Stanford Report, November 17, 2000
|'Elementary pleasures' and 'riskful thinking' matter to
BY JOHN SANFORD
Beneath the solemn arches of Memorial Church, Hans Ulrich Gumbrecht told a group of roughly 25 students and scholars that he has no faith.
"Not that I have anything against religion," Gumbrecht said, glancing up at a stained-glass image of Christ in the west transept of the sanctuary. Rather, he said, he simply never "clicked" with a religion.
Gumbrecht, the Albert Guerard Professor of Literature at Stanford, was speaking at the Nov. 15 installment of "What Matters to Me and Why," a bi-weekly lecture and discussion series that provides a venue for faculty members and administrators to talk about their personal values, beliefs and motivations. The series is held in the side chapel of the church.
Gumbrecht spoke candidly about topics ranging from what drives him to what he believes the role of academic institutions to be that is, "to keep alive the sublime complexity."
Universities are important because they allow scholars to practice "riskful thinking" to pursue ideas and research that won't produce just one or a few easy answers but that will, on the contrary, often lead to more questions, he said.
The notion of truth "with a capital 'T' is no longer a viable concept," he said. In an interview following the lecture, he elaborated on this idea, saying that in any context it's impossible to rely on people agreeing on anything even the most important questions.
"So that what we call truth, or what we agree upon, is always something negotiated," he said.
Similarly, in a question-and-answer period following his talk, Gumbrecht said the goal of teaching should "not be to give students answers."
Rather, he said, teachers should lead students "to the gates of complexity."
"I think consensus is the black hole of the humanities," he said.
Gumbrecht also discussed his reputed workaholism, which he said probably stems from a need to garner the admiration and love of people around him.
"I want to be loved," he said. "I am a profoundly insecure person."
Gumbrecht said this motivation could prove beneficial for colleagues and students: To gain their admiration and love, he naturally will do things that are useful for them.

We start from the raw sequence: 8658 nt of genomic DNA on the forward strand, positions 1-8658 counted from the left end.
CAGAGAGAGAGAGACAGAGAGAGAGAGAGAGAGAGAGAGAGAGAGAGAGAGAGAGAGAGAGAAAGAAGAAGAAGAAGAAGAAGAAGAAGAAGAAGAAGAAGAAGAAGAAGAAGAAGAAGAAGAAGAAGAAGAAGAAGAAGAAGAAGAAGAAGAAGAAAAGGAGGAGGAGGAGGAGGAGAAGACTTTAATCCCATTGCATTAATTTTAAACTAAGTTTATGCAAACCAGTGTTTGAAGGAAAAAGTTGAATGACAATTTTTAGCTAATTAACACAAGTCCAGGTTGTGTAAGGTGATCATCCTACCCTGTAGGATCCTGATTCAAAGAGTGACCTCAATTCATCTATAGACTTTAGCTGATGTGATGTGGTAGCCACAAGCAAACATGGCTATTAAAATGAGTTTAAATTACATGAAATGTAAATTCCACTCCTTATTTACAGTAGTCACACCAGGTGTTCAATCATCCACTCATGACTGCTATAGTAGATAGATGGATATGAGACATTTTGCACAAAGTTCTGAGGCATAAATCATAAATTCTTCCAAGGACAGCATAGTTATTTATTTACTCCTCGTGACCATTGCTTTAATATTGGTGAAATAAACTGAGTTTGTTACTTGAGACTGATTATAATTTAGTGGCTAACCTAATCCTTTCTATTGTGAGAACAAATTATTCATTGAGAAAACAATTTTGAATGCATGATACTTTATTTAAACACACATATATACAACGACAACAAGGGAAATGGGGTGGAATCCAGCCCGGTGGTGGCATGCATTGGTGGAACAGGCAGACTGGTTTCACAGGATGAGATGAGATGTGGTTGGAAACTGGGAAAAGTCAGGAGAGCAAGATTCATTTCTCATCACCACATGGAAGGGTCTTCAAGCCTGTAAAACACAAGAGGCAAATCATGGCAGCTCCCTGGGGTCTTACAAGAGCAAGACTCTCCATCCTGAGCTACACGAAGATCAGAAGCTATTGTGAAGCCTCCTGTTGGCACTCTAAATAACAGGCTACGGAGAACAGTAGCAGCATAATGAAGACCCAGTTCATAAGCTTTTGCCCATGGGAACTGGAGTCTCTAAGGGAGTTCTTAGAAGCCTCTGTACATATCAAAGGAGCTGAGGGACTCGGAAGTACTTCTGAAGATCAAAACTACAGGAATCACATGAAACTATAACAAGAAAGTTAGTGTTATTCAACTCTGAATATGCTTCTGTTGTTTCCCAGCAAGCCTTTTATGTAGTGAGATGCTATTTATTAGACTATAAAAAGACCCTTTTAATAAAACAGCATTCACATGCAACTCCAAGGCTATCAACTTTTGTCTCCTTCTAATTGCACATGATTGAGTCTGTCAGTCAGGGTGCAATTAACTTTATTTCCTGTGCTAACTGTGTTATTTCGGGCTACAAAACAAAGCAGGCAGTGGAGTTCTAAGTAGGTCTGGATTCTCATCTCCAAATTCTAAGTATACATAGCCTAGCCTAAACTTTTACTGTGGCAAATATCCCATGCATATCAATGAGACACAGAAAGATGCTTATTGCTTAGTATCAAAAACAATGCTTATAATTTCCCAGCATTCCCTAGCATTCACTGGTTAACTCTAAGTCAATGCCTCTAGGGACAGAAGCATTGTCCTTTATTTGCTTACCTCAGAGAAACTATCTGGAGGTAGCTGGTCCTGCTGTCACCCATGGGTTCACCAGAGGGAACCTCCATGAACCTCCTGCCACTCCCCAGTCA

Gumbrecht also said there are things that matter to him that he has not achieved or cannot achieve.
"I would definitely like to be good looking," he said.
He also emphasized the importance of basic gratifications in his life, such as eating good food and watching sports.
"It really matters to me to maximize elementary pleasures," he said.
Before joining the Stanford faculty in 1989, Gumbrecht taught at the universities of Konstanz, Bochum and Siegen in Germany. He has studied Romance philology, German literature, philosophy and sociology in Germany, Spain and Italy.
Gumbrecht was chairman of the Department of Comparative Literature from 1990 to 1993 and again during the 1996-97 academic year. In 1995, he received the Dean's Award for Distinguished Teaching in the School of Humanities and Sciences. He received the Kenneth M. Cuthbertson Award for exceptional service to the university at Commencement in June.
He was the founding director of the Stanford Presidential Lectures and Symposia in the Humanities and Arts. He is a fellow of the American Academy of Arts and Sciences.
Some of Gumbrecht's most recent publications in English are Making Sense in Life and Literature (University of Minnesota Press, 1991); Materialities of Communication (Stanford University Press, 1994, co-edited with K. Ludwig Pfeiffer); Cultural Authority in Golden Age Spain (Johns Hopkins University Press, 1995, co-edited with Marina Brownlee); and In 1926 Living at the Edge of Time (Harvard University Press, 1997).
Last year, Hans Ulrich Gumbrecht, right, spoke to chess champion Garry Kasparov before Kasparov delivered a lecture.
photo: L.A. Cicero